- Posted by Sean on May 3, 2016 in Global Economies Immigration
If you’re living anywhere near the European Union (EU) or Britain at the moment, you’re probably aware of the upcoming Brexit referendum (on the 23rd June 2016). This will allow British citizens to vote on whether Britain should exit the EU (otherwise known as “Brexit” or British Exit). If Brexit receives majority support, this will have substantial impacts on anyone looking to move between EU and Britain. We’re going to take you through how this will specifically affect expats in the UK – both those who have moved from and to Britain.
- Posted by Laurie I on April 14, 2016 in Global Economies
If you’re looking to exchange your Australian Dollars (AUD) for Great British Pounds (GBP), you’re probably interested in what the forecast is like over the next year or so. If you’re living in Australia, you may have heard a few different stories about the state of the economy. The truth is, no-one’s sure. We’re going to give you an overview of the factors driving the AUD/GBP and how we think they might affect the currency in this 2016 forecast.
- Posted by Sean on January 15, 2016 in Banking Global Economies
Despite being only a number of weeks into 2016, global financial markets have opened to a pretty rocky start. Slumping commodity demand from China, one of the world’s largest consumers, has led to an oversupply (and price crash) of oil, iron ore, and copper. This caused substantial falls in both the US and Australian stock markets and set the currency markets into a frenzy. But what happens next? We’re going to take you through our predictions for the AUD/USD over the next year or so.
- Posted by Sean on November 11, 2015 in Global Economies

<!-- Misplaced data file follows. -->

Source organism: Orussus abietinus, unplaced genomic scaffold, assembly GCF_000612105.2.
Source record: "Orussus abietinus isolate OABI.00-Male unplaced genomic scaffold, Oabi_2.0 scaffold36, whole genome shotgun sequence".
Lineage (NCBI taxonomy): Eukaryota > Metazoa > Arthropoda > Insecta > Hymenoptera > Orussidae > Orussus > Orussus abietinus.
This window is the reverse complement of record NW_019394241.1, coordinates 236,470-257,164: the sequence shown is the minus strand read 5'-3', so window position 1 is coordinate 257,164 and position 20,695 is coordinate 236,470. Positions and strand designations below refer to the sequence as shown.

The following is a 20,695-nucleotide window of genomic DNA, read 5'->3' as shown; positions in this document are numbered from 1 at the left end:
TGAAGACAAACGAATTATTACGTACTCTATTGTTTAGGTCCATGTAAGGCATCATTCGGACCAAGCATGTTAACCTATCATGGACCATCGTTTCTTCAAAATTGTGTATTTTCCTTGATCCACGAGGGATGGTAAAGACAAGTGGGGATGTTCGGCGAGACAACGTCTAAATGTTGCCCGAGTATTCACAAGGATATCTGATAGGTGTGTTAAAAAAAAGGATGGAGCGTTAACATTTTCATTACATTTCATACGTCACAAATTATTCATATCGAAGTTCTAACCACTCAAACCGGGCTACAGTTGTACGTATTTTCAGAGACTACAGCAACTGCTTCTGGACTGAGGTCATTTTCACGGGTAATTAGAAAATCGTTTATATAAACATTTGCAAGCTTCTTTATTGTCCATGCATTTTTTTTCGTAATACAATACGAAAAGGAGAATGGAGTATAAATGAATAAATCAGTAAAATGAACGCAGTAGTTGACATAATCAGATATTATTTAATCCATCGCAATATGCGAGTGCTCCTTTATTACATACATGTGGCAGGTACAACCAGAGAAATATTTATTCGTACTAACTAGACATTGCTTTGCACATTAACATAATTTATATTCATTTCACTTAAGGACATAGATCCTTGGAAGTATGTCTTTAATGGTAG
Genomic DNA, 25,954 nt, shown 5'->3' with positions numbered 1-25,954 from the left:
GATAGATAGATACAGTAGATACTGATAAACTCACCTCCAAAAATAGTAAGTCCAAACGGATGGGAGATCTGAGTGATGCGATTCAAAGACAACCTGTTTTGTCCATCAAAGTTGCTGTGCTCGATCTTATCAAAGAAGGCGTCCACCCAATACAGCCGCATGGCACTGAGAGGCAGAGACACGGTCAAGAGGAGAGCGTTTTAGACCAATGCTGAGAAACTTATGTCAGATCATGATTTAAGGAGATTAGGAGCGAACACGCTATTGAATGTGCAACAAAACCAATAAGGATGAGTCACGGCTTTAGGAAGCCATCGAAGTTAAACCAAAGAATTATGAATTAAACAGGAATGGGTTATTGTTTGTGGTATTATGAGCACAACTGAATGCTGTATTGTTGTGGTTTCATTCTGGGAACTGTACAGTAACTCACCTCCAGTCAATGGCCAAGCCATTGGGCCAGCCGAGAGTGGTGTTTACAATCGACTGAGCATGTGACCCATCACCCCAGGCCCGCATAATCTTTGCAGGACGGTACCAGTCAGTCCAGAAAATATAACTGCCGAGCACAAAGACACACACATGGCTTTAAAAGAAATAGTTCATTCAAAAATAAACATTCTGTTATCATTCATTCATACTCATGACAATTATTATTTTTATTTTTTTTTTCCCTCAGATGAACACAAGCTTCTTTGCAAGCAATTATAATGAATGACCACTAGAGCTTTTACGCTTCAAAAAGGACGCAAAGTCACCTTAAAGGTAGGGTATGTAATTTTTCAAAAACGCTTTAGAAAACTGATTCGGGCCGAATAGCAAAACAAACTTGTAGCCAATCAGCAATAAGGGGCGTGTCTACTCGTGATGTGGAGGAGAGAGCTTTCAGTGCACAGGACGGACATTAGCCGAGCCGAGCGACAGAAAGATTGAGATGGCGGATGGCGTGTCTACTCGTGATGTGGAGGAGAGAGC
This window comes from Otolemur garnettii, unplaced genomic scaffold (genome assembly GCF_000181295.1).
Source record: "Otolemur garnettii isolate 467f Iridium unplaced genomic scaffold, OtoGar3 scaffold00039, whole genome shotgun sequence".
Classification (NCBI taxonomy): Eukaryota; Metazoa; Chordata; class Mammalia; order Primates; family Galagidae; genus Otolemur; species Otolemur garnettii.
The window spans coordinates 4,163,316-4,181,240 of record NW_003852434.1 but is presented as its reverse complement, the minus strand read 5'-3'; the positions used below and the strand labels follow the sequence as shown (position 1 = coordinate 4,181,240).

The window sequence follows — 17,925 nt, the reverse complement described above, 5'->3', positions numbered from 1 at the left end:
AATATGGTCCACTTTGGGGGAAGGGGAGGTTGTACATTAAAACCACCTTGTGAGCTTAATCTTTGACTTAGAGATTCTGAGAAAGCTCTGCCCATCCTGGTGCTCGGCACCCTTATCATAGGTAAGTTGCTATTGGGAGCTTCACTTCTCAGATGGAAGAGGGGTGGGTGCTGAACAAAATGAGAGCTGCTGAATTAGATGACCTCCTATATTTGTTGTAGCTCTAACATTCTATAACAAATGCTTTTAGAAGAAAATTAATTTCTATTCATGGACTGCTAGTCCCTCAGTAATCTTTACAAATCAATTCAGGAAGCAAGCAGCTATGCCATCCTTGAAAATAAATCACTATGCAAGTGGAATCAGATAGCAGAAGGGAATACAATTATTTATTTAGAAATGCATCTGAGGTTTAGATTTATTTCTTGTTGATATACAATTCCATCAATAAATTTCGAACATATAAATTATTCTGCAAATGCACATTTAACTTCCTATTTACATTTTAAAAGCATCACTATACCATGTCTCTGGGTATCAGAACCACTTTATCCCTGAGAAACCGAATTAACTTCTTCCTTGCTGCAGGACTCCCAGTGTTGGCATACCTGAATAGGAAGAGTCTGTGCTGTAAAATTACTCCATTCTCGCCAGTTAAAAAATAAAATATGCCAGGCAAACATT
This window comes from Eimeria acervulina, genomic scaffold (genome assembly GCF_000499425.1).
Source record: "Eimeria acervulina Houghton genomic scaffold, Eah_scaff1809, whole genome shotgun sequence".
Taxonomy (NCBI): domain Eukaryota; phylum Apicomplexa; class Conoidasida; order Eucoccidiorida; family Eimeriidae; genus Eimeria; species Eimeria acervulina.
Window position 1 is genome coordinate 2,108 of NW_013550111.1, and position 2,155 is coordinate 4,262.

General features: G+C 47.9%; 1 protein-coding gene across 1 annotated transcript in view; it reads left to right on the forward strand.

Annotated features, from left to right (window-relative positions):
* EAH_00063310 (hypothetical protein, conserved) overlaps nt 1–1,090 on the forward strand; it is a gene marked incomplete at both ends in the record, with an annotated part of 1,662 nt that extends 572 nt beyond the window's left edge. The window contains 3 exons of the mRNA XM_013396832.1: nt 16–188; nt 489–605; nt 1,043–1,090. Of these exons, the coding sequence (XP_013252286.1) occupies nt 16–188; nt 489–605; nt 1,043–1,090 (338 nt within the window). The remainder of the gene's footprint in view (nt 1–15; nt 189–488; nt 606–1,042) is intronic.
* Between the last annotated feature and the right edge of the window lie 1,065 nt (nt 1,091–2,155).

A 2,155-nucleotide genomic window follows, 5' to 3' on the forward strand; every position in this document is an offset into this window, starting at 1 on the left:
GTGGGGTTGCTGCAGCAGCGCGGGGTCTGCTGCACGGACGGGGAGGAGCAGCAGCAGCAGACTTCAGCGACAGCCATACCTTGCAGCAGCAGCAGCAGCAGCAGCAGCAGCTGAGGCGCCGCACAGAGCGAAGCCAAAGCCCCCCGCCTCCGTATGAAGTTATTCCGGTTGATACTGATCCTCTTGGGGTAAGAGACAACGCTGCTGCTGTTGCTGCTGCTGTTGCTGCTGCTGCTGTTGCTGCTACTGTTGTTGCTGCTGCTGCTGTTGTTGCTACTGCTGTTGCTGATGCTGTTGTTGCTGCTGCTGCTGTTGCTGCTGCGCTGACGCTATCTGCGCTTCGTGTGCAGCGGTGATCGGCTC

It’s no secret that China’s economy has faced some pretty rough times in the last year. The world is still feeling the aftermath following “Black Monday” on the 24th of August. But are we out of the woods yet? Or are the global financial markets wrestling a bull twice their size? We’re going to look at China’s stock market and economy and make some predictions for the future.
- Posted by Sean on October 13, 2015 in Banking Global Economies
After two days of debating, the United States Federal Reserve (the Fed) decided not to raise the Federal Funds Rate at its Federal Open Market Committee meeting on the 17th September. Their next meeting is set for the 28th of October, keeping financial traders, analysts and international businesses on their toes. But why is the Federal Funds Rate important to anyone outside of the US? Well, we’re going to explain that – along with some predictions as to what will happen to the rate.
- Posted by Sean on September 8, 2015 in Global Economies Immigration Students
Moving to another country can be difficult and scary, especially to a competitive Western economy like the UK but you’ll be happy to know that finding your first job in Britain isn’t as hard as you might think. At the peak of the recession in 2008, hundreds of qualified professionals were unemployed across the United Kingdom, but now firms are very willing to increase their recruitment intake as the economy has stabilised. In fact, recruitment is set to reach its highest point for more than a decade in 2015 and the median starting entry-level salary is set to rise to £30,000 ($65,360 AUD).
- Posted by Jason on June 4, 2015 in Global Economies
Sri Lanka’s had its issues over the last thirty years or so. While GDP increased by 7% in 2014, the country still has some challenges it must overcome before it can develop sustainably. We’re going to take you through Sri Lanka’s biggest development stifling demons.
- Posted by Jason on June 2, 2015 in Global Economies Immigration Students
If you’re looking to immigrate and find a job in Australia, you’ll want to market yourself in an area with plenty of demand. In order to help you, we’ve compiled a list of 15 high-demand jobs in Australia for foreign workers!
- Posted by Jason on May 31, 2015 in Banking Global Economies
Whether you’re pleased with the recent election results or not, it appears that the Conservatives are here to stay for a second term. But what does this actually mean for remittance senders in the UK? We’re going to take you through the implications of new Tory policies on sending money home, particularly for those of you who have become citizens and those who are new arrivals.
- Posted by Jason on May 28, 2015 in Banking Global Economies
The Development Bank of the Philippines (DBP) is a government owned bank that finances projects within the economy in order to keep it growing. As the name suggests, its goal is to help to develop the Philippines in a way that’s sustainable. We’re going to give you an inside look into the DBP and cover what exactly it does, as well as who it helps along the way.